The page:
But a study of 412 students in 5th grade found that doing so can actually hurt their learning.
All children in the study were told they did well on a series of problems, regardless of how they did. Then they were told they did poorly on a second test.
Those who were earlier told they did well because they were smart at the problems blamed their later failure on lack of intelligence. The children who were told they did well because they worked hard blamed their failure on a lack of effort.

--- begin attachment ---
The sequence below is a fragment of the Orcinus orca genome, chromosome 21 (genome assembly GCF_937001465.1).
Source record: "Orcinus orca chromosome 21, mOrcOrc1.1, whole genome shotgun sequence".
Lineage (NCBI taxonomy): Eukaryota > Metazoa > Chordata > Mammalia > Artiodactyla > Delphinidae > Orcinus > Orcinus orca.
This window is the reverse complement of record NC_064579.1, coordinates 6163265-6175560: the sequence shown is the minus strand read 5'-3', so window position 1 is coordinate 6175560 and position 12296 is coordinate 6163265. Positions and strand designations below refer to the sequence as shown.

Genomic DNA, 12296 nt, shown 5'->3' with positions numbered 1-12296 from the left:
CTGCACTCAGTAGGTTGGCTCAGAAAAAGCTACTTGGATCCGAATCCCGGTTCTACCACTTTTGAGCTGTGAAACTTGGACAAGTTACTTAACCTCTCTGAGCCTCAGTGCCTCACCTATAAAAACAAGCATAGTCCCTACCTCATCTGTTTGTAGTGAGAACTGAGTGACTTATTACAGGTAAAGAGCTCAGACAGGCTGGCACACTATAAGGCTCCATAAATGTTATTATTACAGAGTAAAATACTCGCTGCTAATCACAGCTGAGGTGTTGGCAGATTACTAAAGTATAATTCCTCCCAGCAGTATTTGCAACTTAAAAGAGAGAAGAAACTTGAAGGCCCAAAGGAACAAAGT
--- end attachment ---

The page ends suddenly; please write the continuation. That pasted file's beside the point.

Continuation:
On a later assignment, the children who were earlier praised for being “smart” chose tasks on which they knew they would do well. Their damaged self-esteem and fear of “not being smart enough” caused them to avoid learning challenges.
The “hard workers” chose tasks they thought might teach them something. Their belief that concentration and effort will pay off keeps them motivated to learn, the researchers concluded.
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